Music To Your Ears: Wye Oak, Elephant Tree, Wilma Archer, Garganjua, Porches
Every week I will bring you an awesome collection of some the best upcoming alternative music out there that might just tickle your fancy. Kicking off this week with the astoundingly beautiful vocals and searing cinematic soundscapes of Wye Oak. Check out my recommended tuneage to get you through the week.
For over a decade, Jenn Wasner and Andy Stack have collaborated under the moniker Wye Oak, a band known for “forging an audacious creative path” (NPR Music). Their partnership, long imbued with a sense of ambition and restlessness, has transcended genre, growing and shifting over the course of five critically acclaimed full-length records, including last year’s The Louder I Call, The Faster It Runs.
The past few years have been an especially fruitful period for the duo outside of Wye Oak—including releases from their solo projects, Wasner’s Flock of Dimes and Stack’s Joyero; touring as members of Bon Iver, Sylvan Esso, and Lambchop; as well as collaborating as producers, composers, and multi-instrumentalists with everyone from Brooklyn Youth Chorus and Metropolis Ensemble to Deerhoof, Helado Negro, and Madeline Kenney. Wasner and Stack have been intrinsically woven into the fabric of the progressive musical landscape of the past decade.
Along the way, the duo have prioritized setting aside time to rediscover why their collaboration has been an integral part of their creative expression for close to 15 years. With Wasner and Stack living in the same city (their adopted home of Durham, NC) for the first time since 2012, they have begun to chart a new path. Suddenly free to re-examine and rework the pre-existing confines of their partnership, they returned to the studio in the summer of 2019. The result is the most generous and daring material of their career. The first look into this new music is the searing single “Fortune,” a bombastic excavation of change and loss, mourning, and resilience. “Fortune” is a high-water mark in an already celebrated catalogue—indicative of the kinetic propulsion with which Wasner and Stack push their art forward.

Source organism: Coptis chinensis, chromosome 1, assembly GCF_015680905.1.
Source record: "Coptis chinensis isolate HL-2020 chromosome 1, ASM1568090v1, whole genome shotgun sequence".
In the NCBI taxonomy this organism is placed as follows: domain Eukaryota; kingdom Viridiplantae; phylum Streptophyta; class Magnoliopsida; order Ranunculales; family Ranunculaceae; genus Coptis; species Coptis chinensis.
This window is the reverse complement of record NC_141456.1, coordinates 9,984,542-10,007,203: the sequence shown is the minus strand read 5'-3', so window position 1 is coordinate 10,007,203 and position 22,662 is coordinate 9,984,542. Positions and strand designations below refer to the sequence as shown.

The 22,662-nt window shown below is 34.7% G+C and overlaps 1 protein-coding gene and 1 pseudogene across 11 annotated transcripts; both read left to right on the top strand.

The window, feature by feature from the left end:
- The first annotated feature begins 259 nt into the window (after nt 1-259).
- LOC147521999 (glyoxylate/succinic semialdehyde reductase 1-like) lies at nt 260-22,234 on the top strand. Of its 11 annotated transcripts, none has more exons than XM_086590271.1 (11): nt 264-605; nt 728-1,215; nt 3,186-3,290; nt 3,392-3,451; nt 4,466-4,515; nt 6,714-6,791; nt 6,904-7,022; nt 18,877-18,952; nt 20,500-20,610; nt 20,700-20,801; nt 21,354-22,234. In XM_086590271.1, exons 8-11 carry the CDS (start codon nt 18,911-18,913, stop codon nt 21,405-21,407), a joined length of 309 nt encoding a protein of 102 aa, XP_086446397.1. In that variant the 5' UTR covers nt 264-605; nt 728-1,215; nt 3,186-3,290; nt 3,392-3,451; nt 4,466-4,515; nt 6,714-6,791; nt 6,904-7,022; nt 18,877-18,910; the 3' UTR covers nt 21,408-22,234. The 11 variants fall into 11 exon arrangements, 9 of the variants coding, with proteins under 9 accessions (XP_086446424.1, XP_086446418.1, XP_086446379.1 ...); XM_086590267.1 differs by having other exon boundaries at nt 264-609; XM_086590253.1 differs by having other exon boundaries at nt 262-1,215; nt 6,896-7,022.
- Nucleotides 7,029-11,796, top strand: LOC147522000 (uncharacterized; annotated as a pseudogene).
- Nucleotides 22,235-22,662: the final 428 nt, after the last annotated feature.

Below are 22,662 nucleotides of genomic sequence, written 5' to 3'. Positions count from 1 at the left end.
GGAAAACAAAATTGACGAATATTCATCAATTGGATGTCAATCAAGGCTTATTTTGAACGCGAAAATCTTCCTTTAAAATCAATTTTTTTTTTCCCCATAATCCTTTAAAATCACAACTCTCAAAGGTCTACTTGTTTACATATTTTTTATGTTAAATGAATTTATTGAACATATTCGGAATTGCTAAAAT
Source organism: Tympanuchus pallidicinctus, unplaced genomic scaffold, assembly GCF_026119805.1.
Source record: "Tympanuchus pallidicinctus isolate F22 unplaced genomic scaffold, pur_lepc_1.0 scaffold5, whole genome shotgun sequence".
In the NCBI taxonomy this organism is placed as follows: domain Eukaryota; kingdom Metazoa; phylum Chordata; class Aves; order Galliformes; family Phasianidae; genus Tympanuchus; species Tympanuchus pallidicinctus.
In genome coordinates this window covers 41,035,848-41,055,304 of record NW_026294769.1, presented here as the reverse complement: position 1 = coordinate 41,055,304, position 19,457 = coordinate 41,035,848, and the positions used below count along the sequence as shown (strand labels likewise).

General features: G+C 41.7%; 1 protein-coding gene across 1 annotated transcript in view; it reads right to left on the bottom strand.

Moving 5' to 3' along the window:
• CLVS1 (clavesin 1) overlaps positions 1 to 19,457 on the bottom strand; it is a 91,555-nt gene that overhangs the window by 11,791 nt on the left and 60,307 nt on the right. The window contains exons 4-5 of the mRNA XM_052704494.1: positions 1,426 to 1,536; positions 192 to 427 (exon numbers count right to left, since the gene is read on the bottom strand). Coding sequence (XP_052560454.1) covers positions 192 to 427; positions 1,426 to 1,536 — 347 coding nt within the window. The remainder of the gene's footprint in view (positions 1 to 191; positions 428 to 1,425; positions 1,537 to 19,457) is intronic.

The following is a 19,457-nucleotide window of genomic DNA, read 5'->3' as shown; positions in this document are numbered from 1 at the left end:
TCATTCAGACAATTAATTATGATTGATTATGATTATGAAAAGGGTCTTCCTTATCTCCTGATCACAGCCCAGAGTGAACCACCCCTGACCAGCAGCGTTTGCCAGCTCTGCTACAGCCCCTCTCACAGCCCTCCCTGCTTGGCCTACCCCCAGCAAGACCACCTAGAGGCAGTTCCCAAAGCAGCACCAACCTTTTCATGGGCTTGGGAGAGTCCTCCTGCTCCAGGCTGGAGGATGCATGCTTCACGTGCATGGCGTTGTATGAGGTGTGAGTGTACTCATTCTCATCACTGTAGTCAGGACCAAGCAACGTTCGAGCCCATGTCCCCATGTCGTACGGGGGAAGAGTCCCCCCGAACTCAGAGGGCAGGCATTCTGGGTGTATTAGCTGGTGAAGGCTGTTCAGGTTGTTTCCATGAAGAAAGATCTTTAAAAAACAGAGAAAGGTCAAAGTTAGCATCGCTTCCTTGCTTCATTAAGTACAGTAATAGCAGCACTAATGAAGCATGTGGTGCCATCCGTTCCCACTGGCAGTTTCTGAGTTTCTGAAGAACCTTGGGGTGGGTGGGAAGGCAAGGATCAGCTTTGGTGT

This song’s central metaphor likens the deepening of a relationship to the feeling of ascending to the top of a very tall place. There’s something to be seen (or learned, or experienced) once you arrive, but for some there is also a fear that increases with every step upwards. You say it’s worth it for the view, but it’s impossible to know if that’s true until you get there to see it with your own eyes.
Check out the breathtakingly stunning “Fortune” here too. If you like Kate Bush and Tori Amos, this is going to break your heart with joy.
After four years of honing their sound on the international live circuit, London based prog rock and doom artisans Elephant Tree are back with their highly anticipated third album Habits. Opening on a hazy note of foreboding dread on “Wake.Repeat (Intro)”, the band explode into life soon after and rarely let up.